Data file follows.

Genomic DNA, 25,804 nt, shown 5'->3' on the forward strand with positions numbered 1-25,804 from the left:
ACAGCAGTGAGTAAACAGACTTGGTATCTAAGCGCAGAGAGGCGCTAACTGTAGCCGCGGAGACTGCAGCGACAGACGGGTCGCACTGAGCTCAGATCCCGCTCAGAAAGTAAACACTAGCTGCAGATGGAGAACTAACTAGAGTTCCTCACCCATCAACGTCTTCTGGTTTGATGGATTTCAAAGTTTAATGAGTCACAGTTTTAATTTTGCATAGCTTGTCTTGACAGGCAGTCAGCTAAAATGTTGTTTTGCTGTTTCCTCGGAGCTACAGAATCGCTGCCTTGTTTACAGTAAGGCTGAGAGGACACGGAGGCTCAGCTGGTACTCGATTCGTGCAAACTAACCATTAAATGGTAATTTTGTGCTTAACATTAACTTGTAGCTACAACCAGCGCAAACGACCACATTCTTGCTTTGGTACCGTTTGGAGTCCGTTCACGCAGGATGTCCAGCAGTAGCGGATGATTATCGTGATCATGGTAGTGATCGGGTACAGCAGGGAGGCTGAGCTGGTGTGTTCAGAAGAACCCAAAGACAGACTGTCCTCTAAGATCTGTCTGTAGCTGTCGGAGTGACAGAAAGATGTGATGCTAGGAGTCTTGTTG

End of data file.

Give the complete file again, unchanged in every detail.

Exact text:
Genomic DNA, 25,804 nt, shown 5'->3' on the forward strand with positions numbered 1-25,804 from the left:
ACAGCAGTGAGTAAACAGACTTGGTATCTAAGCGCAGAGAGGCGCTAACTGTAGCCGCGGAGACTGCAGCGACAGACGGGTCGCACTGAGCTCAGATCCCGCTCAGAAAGTAAACACTAGCTGCAGATGGAGAACTAACTAGAGTTCCTCACCCATCAACGTCTTCTGGTTTGATGGATTTCAAAGTTTAATGAGTCACAGTTTTAATTTTGCATAGCTTGTCTTGACAGGCAGTCAGCTAAAATGTTGTTTTGCTGTTTCCTCGGAGCTACAGAATCGCTGCCTTGTTTACAGTAAGGCTGAGAGGACACGGAGGCTCAGCTGGTACTCGATTCGTGCAAACTAACCATTAAATGGTAATTTTGTGCTTAACATTAACTTGTAGCTACAACCAGCGCAAACGACCACATTCTTGCTTTGGTACCGTTTGGAGTCCGTTCACGCAGGATGTCCAGCAGTAGCGGATGATTATCGTGATCATGGTAGTGATCGGGTACAGCAGGGAGGCTGAGCTGGTGTGTTCAGAAGAACCCAAAGACAGACTGTCCTCTAAGATCTGTCTGTAGCTGTCGGAGTGACAGAAAGATGTGATGCTAGGAGTCTTGTTG